Offer You Can’t Refuse
(‘Cause No One’s Making It)
happened to the American film industry?”
isn’t that the $64 billion question. The interesting twist on the query
was that it wasn’t a j’accuse. Last week, on a swing through
Los Angeles to promote Dirty Pretty Things, director Stephen
Frears blurted it out. It was said mostly with curiosity by someone
who’s visited, even partaken, in the very thing that appears to have
undergone some drastic change in a short span between his close encounters.
had been set to direct an American movie up until about two weeks ago.
Titled Monkeyface, it’s a tale of confidence artists with a racetrack
setting and was to star Michael Douglas and Catherine Zeta-Jones.
The director said that “actor’s greed” was the principle reason for
his departure. But, scratching a little deeper, one got the distinct
sense that the terse explanation was emblematic of more far reaching
problems he observed while preparing to make the movie.
wanted us to film in South Africa,” he said with incredulity. The script
itself invokes Miami but Frears wasn’t committed to a specific venue
other than someplace in the American South with a racecourse.
kind of ridiculous,” he added. “Here you have this incredible resource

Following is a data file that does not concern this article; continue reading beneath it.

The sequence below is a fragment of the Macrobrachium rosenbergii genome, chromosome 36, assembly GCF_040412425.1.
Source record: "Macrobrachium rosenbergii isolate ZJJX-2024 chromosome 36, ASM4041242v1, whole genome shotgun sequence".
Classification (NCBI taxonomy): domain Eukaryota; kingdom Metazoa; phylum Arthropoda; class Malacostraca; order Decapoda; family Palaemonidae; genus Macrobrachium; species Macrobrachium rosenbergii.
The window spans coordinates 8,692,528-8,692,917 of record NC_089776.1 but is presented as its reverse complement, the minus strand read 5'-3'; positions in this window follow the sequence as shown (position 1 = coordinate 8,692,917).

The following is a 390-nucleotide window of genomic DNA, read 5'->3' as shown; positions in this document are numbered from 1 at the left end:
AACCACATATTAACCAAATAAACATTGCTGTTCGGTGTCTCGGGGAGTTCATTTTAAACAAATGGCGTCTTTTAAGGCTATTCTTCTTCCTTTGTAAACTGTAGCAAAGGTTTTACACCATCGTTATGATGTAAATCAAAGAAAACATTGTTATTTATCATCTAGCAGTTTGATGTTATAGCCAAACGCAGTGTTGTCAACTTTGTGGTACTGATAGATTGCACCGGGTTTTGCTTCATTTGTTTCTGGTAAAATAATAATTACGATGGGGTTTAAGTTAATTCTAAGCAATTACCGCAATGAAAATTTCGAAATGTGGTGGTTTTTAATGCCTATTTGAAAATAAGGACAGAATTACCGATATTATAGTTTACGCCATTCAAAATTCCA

of trained, accomplished talent and to save a few dollars, you’d actually
trek half way around the world and try to simulate the U.S. with people
that have considerably less experience and resources. It must be simply
awful for all those craftsmen and technicians that are losing work.
It’s a terrible, misguided thing to be doing.”
says all this and underlines his comments as observations from someone
who knows no more than a thimbleful about American society. Yes, he’s
done such films as The Grifters, High Fidelity and the
quintessence of Americana, the western Hi-Lo Country. Frears
calls his U.S. movies “adventures” and stresses that they are rooted
more in genre than a keen sense of the society from where they spring.
A grin creeps across his face recalling High Fidelity, derived
from a Nick Hornby novel set in suburban London but transplanted
to Chicago on screen. He admits that he was skeptical about the geographic
change but that the script ultimately won over any resistance.
apart from Hero - a Capraesque yarn starring Dustin Hoffman
- Frears has sidestepped the
tricky terrain of movie stars. However, with Monkeyface he was
in the thick of it and as the demands of marquee names escalated he
arrived at the grim conclusion that the money going to high profile
talent was eating into physical production costs to an impossible degree.
doesn’t make sense. It stifles creativity and that’s going to show on
the screen. How did this happen? Why isn’t someone doing something about
putting things back into balance?”
questions and observations shoot out like a staccato of bullets that
need not hit a target. Frears isn’t someone tied to Hollywood studio
films, so there’s an honesty and candor to what he has to say, even
a smidgen of innocence. He simply sees a series of problems that need
to be addressed and is trying to figure out how the industry arrived
at this point and why those in charge don’t appear to be responding
to what ought to be viewed as dilemmas.
Pollock, former head of Universal Pictures, once observed that the